The Chancellor Rishi Sunak, pictured, made the extraordinary boast that departmental spending will soar by £150 billion, or 3.8 per cent every year over this Parliament

This is faster than Gordon Brown’s tenure as Chancellor. It’s not about Mr Brown’s first days at No. 11 when he complied with Tory spending plans. But the time during which he found his feet and spent money on an extravagant scale.

There is another way — to cut taxes and control spending. The Foreign Secretary Liz Truss, who will take over Lord Frost’s duties, and Jacob Rees Mogg (the so-called Minister of the 18th century), have squeaked their doubts from the parapet over the last few months. Lord Frost had to be the one to voice his opinion on what other people think.

He is the only Cabinet member to question how Boris Johnson can afford his egregious ‘net zero” environmental plans. It’s a cost that no one has ever been able to calculate.

This means that new petrol or diesel vehicles will be banned by 2030 and new gas boilers installed in homes within three years.

While China continues to build hundreds of coal power stations, Britain — responsible for a mere 1 per cent of global emissions — is in danger of hobbling its economy as we don hair shirts years before people in other countries. Is this Tory?

Lord Frost is echoing concerns about ‘coercive Covid’ measures that have been enacted by the government or are being considered by the government in relation to Plan B.

Thanks to God Boris has resisted the pressure of the lockdown lobby made up unelected scientists and supported in Cabinet yesterday by Michael Gove, Health Secretary Sajid javid and who refused to rule out a lockdown prior Christmas.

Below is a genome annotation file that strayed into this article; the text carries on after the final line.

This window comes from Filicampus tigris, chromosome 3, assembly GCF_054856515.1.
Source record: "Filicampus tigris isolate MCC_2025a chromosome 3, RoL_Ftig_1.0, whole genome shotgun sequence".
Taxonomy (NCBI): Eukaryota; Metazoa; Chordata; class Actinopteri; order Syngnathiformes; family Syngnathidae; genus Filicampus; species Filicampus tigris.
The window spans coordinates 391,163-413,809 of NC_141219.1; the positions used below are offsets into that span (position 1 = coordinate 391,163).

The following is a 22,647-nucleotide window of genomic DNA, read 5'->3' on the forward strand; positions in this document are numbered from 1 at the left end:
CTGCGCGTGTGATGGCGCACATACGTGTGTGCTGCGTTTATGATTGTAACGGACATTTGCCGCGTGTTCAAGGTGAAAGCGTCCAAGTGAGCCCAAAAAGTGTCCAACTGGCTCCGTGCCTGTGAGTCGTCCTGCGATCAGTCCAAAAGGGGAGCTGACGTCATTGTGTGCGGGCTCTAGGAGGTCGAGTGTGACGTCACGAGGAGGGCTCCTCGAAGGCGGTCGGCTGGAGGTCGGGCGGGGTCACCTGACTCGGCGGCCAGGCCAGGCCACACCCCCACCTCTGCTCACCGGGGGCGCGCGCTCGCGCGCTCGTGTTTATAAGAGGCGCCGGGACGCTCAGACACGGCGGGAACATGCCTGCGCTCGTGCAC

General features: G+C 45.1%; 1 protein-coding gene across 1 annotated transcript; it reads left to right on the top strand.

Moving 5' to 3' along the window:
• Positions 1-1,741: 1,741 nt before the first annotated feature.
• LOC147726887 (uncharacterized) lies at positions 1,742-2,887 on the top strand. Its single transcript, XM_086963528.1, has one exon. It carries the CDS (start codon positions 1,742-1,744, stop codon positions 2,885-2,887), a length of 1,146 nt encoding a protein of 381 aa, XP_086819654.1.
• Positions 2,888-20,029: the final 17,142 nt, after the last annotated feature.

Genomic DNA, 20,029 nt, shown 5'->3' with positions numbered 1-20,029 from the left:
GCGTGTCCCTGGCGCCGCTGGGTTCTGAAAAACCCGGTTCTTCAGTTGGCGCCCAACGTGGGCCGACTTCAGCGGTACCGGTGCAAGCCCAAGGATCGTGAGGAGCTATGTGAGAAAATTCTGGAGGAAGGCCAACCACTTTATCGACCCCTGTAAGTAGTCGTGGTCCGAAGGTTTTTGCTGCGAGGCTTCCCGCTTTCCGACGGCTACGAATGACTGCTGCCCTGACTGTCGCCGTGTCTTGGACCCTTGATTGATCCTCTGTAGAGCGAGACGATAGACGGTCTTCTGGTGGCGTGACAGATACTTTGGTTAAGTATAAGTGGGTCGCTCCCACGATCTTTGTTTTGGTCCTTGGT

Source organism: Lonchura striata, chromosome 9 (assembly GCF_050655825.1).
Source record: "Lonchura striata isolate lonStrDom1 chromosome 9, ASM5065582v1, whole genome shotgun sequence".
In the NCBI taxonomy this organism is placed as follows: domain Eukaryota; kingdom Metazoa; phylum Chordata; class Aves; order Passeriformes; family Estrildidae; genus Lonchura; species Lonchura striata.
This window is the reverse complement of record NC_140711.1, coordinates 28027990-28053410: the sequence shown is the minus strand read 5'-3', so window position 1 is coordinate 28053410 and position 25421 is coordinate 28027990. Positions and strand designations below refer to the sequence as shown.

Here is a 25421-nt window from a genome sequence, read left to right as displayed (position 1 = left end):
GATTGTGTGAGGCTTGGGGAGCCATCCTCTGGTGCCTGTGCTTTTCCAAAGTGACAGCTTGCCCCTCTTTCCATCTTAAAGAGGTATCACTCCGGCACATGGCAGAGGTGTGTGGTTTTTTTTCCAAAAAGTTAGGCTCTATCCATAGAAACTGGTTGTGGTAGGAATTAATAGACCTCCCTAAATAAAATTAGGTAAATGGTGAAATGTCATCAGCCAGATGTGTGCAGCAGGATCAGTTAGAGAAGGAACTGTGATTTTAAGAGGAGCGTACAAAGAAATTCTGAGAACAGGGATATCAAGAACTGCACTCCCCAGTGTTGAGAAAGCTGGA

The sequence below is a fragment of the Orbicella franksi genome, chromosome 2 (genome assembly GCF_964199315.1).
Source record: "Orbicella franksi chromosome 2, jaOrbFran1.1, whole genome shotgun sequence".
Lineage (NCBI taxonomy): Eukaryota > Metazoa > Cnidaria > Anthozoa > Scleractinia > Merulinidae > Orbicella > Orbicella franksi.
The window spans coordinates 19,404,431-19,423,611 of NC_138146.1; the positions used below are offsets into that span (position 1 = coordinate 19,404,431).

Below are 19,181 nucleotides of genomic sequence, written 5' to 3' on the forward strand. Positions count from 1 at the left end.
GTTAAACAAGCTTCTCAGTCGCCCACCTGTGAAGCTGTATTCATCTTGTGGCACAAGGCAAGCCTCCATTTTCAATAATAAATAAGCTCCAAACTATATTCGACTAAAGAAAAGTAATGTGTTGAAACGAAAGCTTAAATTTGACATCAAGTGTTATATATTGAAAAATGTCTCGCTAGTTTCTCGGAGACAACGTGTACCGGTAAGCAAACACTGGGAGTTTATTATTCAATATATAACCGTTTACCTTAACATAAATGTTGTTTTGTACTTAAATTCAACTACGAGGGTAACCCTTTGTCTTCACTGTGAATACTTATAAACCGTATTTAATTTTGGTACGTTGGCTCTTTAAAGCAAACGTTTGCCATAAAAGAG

While I do not want to divert from Lord Frost’s resignation, we should really be able to forgive the outrageous claims made by the Government and agencies regarding the spread Omicron.

The UK Health and Security Agency reported that Omicron infections were increasing at a rate of 200,000 per day as of Monday.

According to Mr Johnson, Mr Javid suggests that cases increase by a factor of two every day.

These numbers would mean that Omicron has more than 2,000,000 new cases. That is some idiocy.

Yesterday’s figure for new Covid infection by the Government, although it admittedly underestimated the actual number, was actually 82,886, which is less than the two previous days.

It’s time to return to Lord Frost. In his views on taxes and spending as well his scepticism over uncosted “net zero” policies and his opposition to autoritarian Covid measures, Frost epitomizes good judgment and balance in a Tory.

You might also add that he showed a Tory concern about the rights of British citizens living in Northern Ireland, which is still within the EU’s jurisdiction, during negotiations over the “Northern Ireland Protocol”. 

Lord Frost pictured earlier this year in October. Less than a month ago he argued in a speech that if we follow the 'European social model' we' will enjoy only modest economic growth

Pictured earlier in the year, Lord Frost was pictured in October. He argued that only moderate economic growth can be achieved if the European social model is followed, less than one month ago.

Yes, Lord Frost and Boris Johnson accepted the agreement that was necessary to pay for Brexit. Lord Frost tried to reduce it.

Rumours are circulating that the Prime Minister might be open to compromise where the Brexit Minister wasn’t.

It is amazing that Lord Frost, a career diplomat at the Foreign Office was also a Eurosceptic. A true Conservative emerged from these unlikely circumstances.

Boris? Boris?

He may have calculated that Conservatives would need to vote for him in the next election. They can also decline to vote or loan their votes elsewhere.

Johnson still has time to discover a direction of travel, Lord Frost said, and that would be Tory.

However, the Cabinet and party have become more vocal than ever. To get their party back, they are asking whether Boris will need to be removed.